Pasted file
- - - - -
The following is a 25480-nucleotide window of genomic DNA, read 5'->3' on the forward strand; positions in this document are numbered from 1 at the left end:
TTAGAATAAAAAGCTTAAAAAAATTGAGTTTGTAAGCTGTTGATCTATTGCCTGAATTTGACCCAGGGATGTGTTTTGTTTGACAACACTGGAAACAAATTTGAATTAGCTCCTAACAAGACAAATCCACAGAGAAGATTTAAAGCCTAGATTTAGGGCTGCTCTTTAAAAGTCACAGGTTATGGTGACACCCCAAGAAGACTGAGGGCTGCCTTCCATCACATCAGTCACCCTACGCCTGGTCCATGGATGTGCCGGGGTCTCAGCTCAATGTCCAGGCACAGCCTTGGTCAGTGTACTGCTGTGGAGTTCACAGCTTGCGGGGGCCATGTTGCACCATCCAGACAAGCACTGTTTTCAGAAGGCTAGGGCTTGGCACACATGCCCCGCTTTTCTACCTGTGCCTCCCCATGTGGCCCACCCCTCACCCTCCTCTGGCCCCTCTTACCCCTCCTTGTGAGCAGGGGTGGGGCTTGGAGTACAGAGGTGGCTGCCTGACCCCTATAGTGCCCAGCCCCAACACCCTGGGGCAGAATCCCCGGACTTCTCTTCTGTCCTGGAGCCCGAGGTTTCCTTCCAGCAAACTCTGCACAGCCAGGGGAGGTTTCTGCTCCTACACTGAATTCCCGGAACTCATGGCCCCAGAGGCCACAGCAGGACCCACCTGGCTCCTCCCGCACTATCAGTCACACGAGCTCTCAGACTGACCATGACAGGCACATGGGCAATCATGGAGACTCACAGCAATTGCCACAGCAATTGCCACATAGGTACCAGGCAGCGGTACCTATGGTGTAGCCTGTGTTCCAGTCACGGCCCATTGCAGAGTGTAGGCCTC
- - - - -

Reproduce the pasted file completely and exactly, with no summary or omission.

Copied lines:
The following is a 25480-nucleotide window of genomic DNA, read 5'->3' on the forward strand; positions in this document are numbered from 1 at the left end:
TTAGAATAAAAAGCTTAAAAAAATTGAGTTTGTAAGCTGTTGATCTATTGCCTGAATTTGACCCAGGGATGTGTTTTGTTTGACAACACTGGAAACAAATTTGAATTAGCTCCTAACAAGACAAATCCACAGAGAAGATTTAAAGCCTAGATTTAGGGCTGCTCTTTAAAAGTCACAGGTTATGGTGACACCCCAAGAAGACTGAGGGCTGCCTTCCATCACATCAGTCACCCTACGCCTGGTCCATGGATGTGCCGGGGTCTCAGCTCAATGTCCAGGCACAGCCTTGGTCAGTGTACTGCTGTGGAGTTCACAGCTTGCGGGGGCCATGTTGCACCATCCAGACAAGCACTGTTTTCAGAAGGCTAGGGCTTGGCACACATGCCCCGCTTTTCTACCTGTGCCTCCCCATGTGGCCCACCCCTCACCCTCCTCTGGCCCCTCTTACCCCTCCTTGTGAGCAGGGGTGGGGCTTGGAGTACAGAGGTGGCTGCCTGACCCCTATAGTGCCCAGCCCCAACACCCTGGGGCAGAATCCCCGGACTTCTCTTCTGTCCTGGAGCCCGAGGTTTCCTTCCAGCAAACTCTGCACAGCCAGGGGAGGTTTCTGCTCCTACACTGAATTCCCGGAACTCATGGCCCCAGAGGCCACAGCAGGACCCACCTGGCTCCTCCCGCACTATCAGTCACACGAGCTCTCAGACTGACCATGACAGGCACATGGGCAATCATGGAGACTCACAGCAATTGCCACAGCAATTGCCACATAGGTACCAGGCAGCGGTACCTATGGTGTAGCCTGTGTTCCAGTCACGGCCCATTGCAGAGTGTAGGCCTC